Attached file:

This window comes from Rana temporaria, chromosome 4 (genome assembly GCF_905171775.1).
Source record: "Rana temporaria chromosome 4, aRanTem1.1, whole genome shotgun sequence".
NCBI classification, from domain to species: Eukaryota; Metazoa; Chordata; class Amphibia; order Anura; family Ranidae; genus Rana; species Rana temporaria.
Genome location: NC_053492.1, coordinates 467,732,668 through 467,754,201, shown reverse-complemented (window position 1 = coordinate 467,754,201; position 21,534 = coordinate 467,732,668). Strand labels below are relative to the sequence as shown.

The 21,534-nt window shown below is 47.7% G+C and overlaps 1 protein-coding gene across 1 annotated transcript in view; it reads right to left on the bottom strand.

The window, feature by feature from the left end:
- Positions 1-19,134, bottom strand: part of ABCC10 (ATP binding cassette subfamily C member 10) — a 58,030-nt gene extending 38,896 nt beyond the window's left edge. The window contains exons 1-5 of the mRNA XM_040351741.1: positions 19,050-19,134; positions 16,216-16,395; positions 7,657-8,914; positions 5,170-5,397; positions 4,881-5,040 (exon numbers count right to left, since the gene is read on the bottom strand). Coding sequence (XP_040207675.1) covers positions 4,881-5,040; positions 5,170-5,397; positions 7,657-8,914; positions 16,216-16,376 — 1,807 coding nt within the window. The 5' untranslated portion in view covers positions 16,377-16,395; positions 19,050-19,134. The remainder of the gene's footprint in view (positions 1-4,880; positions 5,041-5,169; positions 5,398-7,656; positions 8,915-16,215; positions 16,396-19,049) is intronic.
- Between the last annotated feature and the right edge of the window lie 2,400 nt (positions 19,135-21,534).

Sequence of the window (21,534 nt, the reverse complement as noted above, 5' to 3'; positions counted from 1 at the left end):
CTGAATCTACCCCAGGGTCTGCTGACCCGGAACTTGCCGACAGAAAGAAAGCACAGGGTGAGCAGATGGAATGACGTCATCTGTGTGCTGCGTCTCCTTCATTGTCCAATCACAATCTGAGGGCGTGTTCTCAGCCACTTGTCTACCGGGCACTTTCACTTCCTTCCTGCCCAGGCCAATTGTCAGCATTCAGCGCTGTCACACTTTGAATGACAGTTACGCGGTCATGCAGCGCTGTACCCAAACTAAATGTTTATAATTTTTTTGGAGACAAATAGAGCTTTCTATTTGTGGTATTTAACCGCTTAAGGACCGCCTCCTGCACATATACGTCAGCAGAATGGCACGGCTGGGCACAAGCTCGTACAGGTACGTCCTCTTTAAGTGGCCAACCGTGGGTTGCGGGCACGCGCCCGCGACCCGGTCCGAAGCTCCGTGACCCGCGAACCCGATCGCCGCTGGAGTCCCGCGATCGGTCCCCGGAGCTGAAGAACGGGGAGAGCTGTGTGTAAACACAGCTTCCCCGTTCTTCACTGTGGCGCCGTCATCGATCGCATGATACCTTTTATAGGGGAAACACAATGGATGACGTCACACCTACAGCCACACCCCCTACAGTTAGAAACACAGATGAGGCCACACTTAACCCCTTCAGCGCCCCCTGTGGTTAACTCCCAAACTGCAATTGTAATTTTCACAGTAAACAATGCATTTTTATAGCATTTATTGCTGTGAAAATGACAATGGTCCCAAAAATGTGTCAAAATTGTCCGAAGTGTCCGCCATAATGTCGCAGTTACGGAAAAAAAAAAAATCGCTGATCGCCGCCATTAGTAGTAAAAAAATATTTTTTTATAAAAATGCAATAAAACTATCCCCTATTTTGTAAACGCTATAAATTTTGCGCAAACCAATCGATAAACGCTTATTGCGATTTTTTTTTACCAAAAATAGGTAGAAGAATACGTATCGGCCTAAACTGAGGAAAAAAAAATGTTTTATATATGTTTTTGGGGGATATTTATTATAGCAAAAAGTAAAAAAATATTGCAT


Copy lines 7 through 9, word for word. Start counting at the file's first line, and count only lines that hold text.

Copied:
- Positions 1-19,134, bottom strand: part of ABCC10 (ATP binding cassette subfamily C member 10) — a 58,030-nt gene extending 38,896 nt beyond the window's left edge. The window contains exons 1-5 of the mRNA XM_040351741.1: positions 19,050-19,134; positions 16,216-16,395; positions 7,657-8,914; positions 5,170-5,397; positions 4,881-5,040 (exon numbers count right to left, since the gene is read on the bottom strand). Coding sequence (XP_040207675.1) covers positions 4,881-5,040; positions 5,170-5,397; positions 7,657-8,914; positions 16,216-16,376 — 1,807 coding nt within the window. The 5' untranslated portion in view covers positions 16,377-16,395; positions 19,050-19,134. The remainder of the gene's footprint in view (positions 1-4,880; positions 5,041-5,169; positions 5,398-7,656; positions 8,915-16,215; positions 16,396-19,049) is intronic.
- Between the last annotated feature and the right edge of the window lie 2,400 nt (positions 19,135-21,534).

Sequence of the window (21,534 nt, the reverse complement as noted above, 5' to 3'; positions counted from 1 at the left end):